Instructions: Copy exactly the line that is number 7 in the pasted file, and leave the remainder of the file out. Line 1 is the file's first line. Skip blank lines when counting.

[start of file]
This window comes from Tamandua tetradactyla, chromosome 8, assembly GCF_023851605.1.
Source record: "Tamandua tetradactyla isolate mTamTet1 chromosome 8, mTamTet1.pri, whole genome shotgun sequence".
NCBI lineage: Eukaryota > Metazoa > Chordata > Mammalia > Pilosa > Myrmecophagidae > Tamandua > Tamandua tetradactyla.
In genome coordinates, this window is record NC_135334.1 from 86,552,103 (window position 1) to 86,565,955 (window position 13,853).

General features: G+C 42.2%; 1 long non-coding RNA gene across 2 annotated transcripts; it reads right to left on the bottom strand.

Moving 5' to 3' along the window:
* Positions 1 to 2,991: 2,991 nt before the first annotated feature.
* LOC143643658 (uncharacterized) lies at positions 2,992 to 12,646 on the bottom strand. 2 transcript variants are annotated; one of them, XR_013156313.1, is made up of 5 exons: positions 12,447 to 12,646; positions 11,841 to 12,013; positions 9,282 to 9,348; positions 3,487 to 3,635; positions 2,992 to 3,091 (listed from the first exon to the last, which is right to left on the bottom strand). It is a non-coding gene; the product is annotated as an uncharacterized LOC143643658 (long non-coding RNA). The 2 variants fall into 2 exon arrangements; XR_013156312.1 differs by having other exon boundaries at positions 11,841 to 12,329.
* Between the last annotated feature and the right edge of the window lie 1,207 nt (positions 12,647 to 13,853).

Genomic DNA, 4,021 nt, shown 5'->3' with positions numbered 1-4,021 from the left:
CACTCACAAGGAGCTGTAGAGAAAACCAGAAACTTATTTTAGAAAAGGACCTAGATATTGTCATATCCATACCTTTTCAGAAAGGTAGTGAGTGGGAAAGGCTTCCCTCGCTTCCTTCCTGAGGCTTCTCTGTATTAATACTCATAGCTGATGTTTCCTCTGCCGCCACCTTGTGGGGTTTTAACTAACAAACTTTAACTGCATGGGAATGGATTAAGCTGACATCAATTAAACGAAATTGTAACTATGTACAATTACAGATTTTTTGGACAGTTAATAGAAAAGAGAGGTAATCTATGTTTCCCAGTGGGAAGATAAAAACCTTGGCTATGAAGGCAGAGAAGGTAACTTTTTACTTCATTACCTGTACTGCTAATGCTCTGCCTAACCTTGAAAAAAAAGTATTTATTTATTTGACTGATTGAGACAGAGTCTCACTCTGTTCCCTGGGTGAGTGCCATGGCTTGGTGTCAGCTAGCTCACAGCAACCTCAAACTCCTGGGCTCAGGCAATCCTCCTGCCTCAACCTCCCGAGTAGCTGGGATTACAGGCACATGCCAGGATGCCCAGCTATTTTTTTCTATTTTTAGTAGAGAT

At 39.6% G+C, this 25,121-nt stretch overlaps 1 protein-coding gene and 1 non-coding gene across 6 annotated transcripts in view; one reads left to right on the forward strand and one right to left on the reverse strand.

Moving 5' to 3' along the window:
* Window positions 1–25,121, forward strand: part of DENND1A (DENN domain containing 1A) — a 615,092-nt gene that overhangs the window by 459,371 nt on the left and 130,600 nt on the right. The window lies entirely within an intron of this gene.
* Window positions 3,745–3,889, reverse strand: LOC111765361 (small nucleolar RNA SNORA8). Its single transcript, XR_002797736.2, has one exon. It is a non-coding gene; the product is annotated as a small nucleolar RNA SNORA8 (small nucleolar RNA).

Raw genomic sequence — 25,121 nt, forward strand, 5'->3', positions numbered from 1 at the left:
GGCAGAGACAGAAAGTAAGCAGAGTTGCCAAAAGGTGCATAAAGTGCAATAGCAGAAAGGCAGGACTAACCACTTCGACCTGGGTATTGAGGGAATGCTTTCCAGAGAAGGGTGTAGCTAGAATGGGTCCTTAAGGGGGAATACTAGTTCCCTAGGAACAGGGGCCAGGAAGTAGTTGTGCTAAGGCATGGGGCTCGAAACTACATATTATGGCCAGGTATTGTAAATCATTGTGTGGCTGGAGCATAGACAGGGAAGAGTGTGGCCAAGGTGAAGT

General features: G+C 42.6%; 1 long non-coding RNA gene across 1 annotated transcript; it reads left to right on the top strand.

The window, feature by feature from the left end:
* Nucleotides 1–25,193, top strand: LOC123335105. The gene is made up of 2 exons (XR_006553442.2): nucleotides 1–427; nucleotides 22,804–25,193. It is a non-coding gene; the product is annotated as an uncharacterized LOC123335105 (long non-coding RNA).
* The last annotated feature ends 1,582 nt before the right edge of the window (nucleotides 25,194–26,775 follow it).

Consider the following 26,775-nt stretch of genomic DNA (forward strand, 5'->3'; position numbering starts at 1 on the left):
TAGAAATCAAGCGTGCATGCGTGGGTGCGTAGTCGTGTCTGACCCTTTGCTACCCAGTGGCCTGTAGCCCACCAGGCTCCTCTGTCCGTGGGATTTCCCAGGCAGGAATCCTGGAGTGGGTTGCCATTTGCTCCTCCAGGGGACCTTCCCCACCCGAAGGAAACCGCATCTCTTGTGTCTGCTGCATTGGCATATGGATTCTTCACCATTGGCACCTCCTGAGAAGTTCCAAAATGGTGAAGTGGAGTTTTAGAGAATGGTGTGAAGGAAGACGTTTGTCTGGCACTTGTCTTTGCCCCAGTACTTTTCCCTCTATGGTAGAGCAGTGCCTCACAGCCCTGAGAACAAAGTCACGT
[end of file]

* Positions 1 to 2,991: 2,991 nt before the first annotated feature.